The amount of Freedom of Information Act lawsuits brought forth against the government has soared under President Obama, hitting a record high in 2015.
According to a new study released Tuesday by the FOIA Project, a research organization based at the University of Syracuse, a total of 498 FOIA lawsuits were filed in 2015–an increase from the previous record high of 421 lawsuits in 2014. Throughout Obama’s presidency to date, a total of 2,609 lawsuits have been filed seeking suppressed, redacted, or withheld information from the government.
During George W. Bush’s tenure, by comparison, a total of 2,390 FOIA lawsuits were brought forth with the highest year seeing 304 lawsuits. Between 2001 and 2008, more than 300 lawsuits were filed just twice, while the Obama administration has only had one year with less than 300 lawsuits.
The FOIA Project writes:
The annual number of Freedom of Information Act (FOIA) cases filed in federal court has reached an all time high of 498 in FY 2015, according a 15-year analysis by the Transactional Records Access Clearinghouse (TRAC).
For a more recent time period, the data show that the 919 FOIA cases filed during the last two years (FY 2014 and 2015) represent a 54 percent increase over the 595 such matters filed during FY 2009 and 2010, the first two years of the Obama Administration.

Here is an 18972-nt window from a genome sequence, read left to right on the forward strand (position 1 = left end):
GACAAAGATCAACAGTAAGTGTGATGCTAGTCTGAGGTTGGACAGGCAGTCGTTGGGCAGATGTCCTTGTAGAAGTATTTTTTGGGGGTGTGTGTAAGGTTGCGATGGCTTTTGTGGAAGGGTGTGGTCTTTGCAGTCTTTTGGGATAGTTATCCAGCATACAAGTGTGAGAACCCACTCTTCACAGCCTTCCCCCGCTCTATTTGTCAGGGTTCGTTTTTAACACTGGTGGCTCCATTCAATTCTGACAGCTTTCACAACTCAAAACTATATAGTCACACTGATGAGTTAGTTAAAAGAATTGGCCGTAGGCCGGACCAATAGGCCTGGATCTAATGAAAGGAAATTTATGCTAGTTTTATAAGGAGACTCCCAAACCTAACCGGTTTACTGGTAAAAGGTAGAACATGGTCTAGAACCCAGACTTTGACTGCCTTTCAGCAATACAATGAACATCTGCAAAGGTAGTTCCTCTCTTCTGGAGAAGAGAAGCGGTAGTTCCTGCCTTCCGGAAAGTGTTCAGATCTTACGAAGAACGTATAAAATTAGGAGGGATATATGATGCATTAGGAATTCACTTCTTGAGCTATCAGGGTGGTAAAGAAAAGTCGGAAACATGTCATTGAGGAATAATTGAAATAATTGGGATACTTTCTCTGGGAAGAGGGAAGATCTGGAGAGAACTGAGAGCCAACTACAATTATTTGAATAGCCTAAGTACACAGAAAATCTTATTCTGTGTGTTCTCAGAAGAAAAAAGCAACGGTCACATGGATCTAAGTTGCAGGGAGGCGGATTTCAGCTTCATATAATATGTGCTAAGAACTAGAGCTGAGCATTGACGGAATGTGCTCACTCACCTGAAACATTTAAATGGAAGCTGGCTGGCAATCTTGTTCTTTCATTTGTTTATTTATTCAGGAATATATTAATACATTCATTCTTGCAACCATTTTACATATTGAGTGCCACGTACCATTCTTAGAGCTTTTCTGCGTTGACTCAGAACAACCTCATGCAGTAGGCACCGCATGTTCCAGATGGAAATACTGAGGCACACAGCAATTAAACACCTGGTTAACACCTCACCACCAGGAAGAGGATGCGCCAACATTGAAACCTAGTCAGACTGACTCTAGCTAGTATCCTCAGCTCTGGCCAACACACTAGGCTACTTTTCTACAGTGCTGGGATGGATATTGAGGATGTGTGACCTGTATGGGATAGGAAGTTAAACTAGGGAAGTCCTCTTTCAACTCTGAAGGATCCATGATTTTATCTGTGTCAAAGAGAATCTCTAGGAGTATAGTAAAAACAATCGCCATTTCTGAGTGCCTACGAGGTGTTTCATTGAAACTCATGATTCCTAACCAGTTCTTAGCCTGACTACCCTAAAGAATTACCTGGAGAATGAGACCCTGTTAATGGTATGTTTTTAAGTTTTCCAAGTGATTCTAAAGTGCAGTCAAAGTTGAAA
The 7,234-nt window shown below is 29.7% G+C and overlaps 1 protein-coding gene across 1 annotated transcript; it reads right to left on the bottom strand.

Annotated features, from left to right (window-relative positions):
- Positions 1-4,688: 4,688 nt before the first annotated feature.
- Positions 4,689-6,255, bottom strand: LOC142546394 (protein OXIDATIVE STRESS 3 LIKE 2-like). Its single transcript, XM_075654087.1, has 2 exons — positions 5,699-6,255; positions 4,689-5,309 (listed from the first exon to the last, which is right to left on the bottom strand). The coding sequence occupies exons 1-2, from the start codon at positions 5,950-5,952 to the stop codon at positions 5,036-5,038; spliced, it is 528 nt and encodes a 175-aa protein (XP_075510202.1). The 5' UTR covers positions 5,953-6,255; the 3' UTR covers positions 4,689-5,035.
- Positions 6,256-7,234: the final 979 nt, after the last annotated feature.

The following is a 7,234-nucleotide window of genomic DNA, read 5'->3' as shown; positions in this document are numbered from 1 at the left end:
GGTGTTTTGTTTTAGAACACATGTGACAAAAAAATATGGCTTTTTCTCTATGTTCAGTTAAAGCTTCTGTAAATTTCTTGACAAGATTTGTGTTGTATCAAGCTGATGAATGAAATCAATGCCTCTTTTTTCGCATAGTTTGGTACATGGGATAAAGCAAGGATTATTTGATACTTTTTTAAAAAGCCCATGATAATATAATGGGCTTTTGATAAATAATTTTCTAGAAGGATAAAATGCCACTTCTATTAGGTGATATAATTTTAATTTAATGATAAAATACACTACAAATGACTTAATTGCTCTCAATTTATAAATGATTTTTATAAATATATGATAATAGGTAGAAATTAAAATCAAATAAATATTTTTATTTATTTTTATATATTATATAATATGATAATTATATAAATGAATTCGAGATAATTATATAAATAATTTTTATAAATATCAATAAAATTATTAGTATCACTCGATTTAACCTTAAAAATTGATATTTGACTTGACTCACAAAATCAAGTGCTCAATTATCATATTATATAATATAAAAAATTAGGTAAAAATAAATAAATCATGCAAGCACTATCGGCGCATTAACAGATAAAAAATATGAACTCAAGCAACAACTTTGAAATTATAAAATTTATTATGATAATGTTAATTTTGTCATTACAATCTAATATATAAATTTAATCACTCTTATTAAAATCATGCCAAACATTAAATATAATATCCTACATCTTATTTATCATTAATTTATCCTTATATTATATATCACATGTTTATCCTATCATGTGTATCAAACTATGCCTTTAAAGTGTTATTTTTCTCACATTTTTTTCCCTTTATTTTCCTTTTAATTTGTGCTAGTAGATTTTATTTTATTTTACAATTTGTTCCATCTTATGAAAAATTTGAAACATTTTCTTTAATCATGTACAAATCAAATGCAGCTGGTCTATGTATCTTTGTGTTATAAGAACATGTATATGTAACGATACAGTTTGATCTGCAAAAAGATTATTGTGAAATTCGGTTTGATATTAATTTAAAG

The 919 FOIA cases filed in the period FY 2014 – 2015 also far outnumber those filed during the last two years of the previous Bush administration. There were only 562 such matters filed during FY 2007 – 2008, yielding a 64 percent increase for the most recent period…
The administration’s record has been a contentious matter ever since President Obama’s first days in office, when both he and Attorney General Eric Holder made sweeping claims about the ambitious FOIA policies they would follow in the years ahead. In a short memorandum to the heads of all Executive Branch departments and agencies, the president said the Freedom of Information Act "should be administered with a clear presumption: in the face of doubt, openness prevails."